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267 reduce the windfalls to owners of less profitable, recently converted cropland (see Table 3). These windfalls are often very large when acreage reduction programs include 50 to 90 percent of western wheat farmers, as they presently do. Deficiency payments and crop diversion payments now offer all program participants for each bushel of their production capacity the amount that the more Profitable farmers in the Country are earning. Those who produce at tow or negative profits capture the largest windfall. Although a number of factors listed here contribute to the land conversions (Huszar and Young, 1984), one financial incentive for farmers, bankers, and speculators is ultimately to add to the current or future owner's base acreages and capture the windfall described above. The bid system reduces this windfall, encouraging each farmer to idle land for what it is worth. Short of freezing the base acreage, there may be no more effective way to reduce the incentive to expand base acreages. Research needs, then, to specifically address program incentives, such as the bid system, to prevent base acreages from expanding onto less productive soils. The NRI and some of the modeling tools discussed in this volume will play a role. Such analyses are as relevant to commodity policy as they are to resource concerns. The 1982 set-aside was barely able to offset land conversions of the previous 3 years. Fundamental research regarding onsite and offsite erosion damage on new cropland is also needed, as others have indicated. (See papers by Benbrook et al., 1984; Christensen, this volume; and Walker and Young, this volume.) CONCLUS IONS Land at the margin of production, recently converted to crop uses, experiences lower yields and more erosion than land currently in crops. Much of the new cropland is from the most erodible land groups. Although it also has lower yields on the average, land with wetness and other problems account for the lowest yields, as the erodible land among the new acres comes from fairly productive land groups. When crop surpluses exist, farm programs attempt to discourage participants from planting new acres in the program crops because the additional cropland undermines the ability to control surpluses. The analysis in this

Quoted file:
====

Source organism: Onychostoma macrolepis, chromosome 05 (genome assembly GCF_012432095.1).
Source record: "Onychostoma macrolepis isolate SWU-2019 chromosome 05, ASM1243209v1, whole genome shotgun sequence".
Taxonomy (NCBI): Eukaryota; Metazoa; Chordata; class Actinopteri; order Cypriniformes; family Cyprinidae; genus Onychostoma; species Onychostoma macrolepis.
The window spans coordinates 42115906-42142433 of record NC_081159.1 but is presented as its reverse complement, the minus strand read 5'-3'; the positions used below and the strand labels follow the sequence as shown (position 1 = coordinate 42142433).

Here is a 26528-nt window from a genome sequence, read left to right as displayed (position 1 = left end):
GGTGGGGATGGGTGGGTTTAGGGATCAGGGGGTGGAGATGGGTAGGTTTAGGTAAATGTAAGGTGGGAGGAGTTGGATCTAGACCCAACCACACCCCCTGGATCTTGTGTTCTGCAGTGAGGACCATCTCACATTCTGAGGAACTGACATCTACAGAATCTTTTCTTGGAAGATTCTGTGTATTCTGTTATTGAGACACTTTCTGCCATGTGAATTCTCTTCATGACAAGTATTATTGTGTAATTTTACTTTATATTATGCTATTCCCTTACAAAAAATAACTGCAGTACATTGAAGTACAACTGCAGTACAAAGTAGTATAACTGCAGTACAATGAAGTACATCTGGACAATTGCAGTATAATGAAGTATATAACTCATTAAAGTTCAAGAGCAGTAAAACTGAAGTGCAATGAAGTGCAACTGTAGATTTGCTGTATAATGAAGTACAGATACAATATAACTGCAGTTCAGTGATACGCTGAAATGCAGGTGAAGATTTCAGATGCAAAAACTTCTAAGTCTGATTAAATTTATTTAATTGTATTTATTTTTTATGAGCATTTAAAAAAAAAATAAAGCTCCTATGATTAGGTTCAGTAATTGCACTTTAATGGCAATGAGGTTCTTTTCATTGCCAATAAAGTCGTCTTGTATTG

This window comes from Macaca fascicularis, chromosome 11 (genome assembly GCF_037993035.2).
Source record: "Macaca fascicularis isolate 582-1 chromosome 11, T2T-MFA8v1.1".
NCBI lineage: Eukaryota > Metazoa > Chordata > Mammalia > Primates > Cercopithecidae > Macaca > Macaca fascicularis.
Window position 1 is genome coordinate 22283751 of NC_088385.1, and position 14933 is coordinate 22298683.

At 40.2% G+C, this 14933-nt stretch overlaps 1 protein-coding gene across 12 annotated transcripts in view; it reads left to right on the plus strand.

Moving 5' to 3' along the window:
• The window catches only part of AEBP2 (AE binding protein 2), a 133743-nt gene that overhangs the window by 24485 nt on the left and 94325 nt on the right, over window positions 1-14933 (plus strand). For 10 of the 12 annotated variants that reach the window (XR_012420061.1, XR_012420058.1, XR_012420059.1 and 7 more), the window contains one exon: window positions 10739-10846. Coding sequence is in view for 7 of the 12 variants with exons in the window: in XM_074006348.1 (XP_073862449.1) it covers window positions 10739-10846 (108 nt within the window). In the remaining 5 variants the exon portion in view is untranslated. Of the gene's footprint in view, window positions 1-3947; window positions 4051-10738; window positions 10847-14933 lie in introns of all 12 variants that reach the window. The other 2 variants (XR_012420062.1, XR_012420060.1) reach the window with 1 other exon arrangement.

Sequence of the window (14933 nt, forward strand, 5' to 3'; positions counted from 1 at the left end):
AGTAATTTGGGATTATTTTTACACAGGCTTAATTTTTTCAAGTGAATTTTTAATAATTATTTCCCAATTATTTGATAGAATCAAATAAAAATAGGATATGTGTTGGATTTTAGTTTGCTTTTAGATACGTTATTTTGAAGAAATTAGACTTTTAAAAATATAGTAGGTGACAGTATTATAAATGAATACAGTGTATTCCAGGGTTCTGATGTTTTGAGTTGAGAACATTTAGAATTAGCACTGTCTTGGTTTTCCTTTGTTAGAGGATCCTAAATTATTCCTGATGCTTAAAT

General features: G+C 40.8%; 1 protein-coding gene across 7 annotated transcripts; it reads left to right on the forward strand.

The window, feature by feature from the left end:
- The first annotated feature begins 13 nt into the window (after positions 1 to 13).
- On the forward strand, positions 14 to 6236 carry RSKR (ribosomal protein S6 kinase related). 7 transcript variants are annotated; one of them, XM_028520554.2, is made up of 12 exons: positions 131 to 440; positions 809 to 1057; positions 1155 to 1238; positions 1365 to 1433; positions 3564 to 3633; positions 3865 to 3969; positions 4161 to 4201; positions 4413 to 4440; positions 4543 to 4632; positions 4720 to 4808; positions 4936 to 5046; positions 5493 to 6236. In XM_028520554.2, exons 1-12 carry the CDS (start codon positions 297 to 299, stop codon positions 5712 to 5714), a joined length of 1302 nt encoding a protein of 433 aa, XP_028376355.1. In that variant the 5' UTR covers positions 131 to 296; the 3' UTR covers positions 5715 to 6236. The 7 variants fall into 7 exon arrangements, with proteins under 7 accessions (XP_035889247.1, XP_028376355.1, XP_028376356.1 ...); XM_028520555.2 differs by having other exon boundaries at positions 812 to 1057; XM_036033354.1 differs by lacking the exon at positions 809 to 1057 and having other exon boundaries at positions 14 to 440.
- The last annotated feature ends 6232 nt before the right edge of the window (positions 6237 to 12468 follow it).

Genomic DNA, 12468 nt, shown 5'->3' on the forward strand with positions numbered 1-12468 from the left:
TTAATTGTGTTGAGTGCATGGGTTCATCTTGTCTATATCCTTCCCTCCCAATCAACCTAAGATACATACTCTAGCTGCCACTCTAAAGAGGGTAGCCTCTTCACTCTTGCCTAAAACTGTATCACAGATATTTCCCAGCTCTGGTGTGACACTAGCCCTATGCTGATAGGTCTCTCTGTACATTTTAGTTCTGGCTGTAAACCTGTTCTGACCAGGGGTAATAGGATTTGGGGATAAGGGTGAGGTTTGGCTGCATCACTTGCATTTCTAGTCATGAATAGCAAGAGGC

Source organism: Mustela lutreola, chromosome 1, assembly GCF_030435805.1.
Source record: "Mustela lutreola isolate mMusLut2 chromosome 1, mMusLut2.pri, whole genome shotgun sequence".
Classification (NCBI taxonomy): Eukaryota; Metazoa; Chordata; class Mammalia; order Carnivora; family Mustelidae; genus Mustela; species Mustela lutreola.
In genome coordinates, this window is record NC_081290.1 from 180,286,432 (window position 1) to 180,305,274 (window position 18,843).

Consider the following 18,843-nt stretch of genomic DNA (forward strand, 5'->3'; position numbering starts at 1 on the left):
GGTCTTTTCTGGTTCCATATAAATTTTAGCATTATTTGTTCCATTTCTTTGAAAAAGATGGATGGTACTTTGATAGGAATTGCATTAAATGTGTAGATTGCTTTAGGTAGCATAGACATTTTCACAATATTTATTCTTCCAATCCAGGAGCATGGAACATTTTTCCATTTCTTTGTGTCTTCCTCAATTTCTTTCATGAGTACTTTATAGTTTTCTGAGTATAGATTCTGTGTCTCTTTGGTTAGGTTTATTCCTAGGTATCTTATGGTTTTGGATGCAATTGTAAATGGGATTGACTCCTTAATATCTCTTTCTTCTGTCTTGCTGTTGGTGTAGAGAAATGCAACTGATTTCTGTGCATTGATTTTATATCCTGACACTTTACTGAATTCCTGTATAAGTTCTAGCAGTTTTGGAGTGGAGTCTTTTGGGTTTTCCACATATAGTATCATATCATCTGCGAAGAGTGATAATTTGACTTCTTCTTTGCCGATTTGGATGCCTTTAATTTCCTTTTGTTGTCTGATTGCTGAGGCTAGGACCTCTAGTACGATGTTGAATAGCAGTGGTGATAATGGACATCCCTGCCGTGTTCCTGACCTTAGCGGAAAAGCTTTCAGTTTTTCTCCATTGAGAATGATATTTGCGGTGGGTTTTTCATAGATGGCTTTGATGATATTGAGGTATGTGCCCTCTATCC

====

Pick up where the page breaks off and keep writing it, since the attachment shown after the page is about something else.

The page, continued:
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268 paper suggests that the new plowing, which takes place partly in response to price supports, has the additional undesirable effect of moving the country toward a less efficient agriculture and adding to the nation's water pollution problems. The immediate economic inefficiencies of plowing new cropland include conversion costs and a shift toward less productive land than that currently in use. This short- term social cost is in addition to erosion damage, which exceeds not only similar damages on land currently in production but also erosion on acres idled by farm programs (USDA, 1984). These findings suggest that land conversions due to farm policy choices need further study. The erosion and yield analysis of land conversion needs to be expanded along the lines of a recently completed analysis of acreage reduction programs. For specific sodbuster provisions or other policy choices affecting one or more major crops, the physical and economic information is now available to anticipate yield, costs, and erosion impacts for 105 local producing areas in the United States. REFERENCES Benbrook, C. A., P. Crosson, and C. W. Ogg. 1984. Resource dimensions of agricultural policy. Proc. Agricultural and Food Policy Conference, Berkeley, Calif. Berkeley: Giannini Foundation. Cory, D., and J. F. Timmons. 1982. Responsiveness of soil erosion losses in the Corn Belt to increased demands for agricultural products. J. Soil Water Conserv. 33:221-226. Doering, O., A. Schmitz, and J. Miranowski. 1983. Farm costs and exports. Pp. 117-127 in Increasing Understanding of Public Problems and Policies. Oak Brook, Ill.: The Farm Foundation. Erickson, M. H., and K. Collins. 1985. Effectiveness of acreage reduction programs. Pp. 166-185 in Agriculture-Food Policy Review, No. 530. Washington, D.C.: USDA Economic Research Service. Heimlich, R. E., and N. L. Bills. 1984. An improved soil erosion classification for conservation policy. J. Soil Water Conserv. 39:261-266. Huang, W., B. English, S. Webb, and C. Ogg. 1984. A national linear programming model and data base for analysis of soil erosion. Unpublished. Huszar, P. C., and J. E. Young. 1984. Why the Great Colorado Plowout? J. Soil Water Conserv. 39: 232-23 4 . Colorado Plowout? J. Soil Water Conserv. 39:232-234.